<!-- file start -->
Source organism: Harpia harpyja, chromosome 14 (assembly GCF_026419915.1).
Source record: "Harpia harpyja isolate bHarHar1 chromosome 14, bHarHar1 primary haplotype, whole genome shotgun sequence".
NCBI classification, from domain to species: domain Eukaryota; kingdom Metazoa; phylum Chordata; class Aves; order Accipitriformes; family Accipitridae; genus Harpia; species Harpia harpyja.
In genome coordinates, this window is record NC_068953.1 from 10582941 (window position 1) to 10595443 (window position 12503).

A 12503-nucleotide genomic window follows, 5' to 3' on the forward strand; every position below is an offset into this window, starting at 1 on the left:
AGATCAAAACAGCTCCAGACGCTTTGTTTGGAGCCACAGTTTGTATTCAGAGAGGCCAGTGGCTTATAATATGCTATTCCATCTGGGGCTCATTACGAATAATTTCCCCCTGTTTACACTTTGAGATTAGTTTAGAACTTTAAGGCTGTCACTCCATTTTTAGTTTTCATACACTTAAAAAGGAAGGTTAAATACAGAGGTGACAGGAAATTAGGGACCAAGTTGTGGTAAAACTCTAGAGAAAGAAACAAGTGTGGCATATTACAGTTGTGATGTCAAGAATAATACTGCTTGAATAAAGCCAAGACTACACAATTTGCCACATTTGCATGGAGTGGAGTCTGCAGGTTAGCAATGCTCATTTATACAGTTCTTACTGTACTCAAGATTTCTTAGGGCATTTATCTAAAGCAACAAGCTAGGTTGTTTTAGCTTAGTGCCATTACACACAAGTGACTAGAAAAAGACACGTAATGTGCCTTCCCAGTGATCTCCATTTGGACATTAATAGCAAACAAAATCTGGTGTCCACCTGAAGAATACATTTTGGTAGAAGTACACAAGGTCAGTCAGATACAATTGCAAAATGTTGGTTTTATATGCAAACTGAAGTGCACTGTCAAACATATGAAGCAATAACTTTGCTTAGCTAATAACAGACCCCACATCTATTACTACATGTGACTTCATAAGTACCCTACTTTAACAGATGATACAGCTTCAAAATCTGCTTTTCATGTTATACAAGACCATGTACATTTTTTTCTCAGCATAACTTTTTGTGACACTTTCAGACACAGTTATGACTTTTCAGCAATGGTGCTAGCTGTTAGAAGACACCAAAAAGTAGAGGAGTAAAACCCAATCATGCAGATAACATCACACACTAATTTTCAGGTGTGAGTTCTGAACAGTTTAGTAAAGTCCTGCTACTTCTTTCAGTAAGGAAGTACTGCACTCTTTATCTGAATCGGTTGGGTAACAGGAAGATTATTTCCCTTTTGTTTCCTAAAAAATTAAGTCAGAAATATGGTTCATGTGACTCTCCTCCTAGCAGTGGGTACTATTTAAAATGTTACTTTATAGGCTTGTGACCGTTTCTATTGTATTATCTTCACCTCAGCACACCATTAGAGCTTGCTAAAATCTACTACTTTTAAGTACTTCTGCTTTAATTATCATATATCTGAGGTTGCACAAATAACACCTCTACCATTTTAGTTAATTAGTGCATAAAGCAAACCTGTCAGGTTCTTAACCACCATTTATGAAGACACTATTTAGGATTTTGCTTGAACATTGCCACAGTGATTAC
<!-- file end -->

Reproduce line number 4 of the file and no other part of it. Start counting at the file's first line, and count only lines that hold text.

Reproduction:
In genome coordinates, this window is record NC_068953.1 from 10582941 (window position 1) to 10595443 (window position 12503).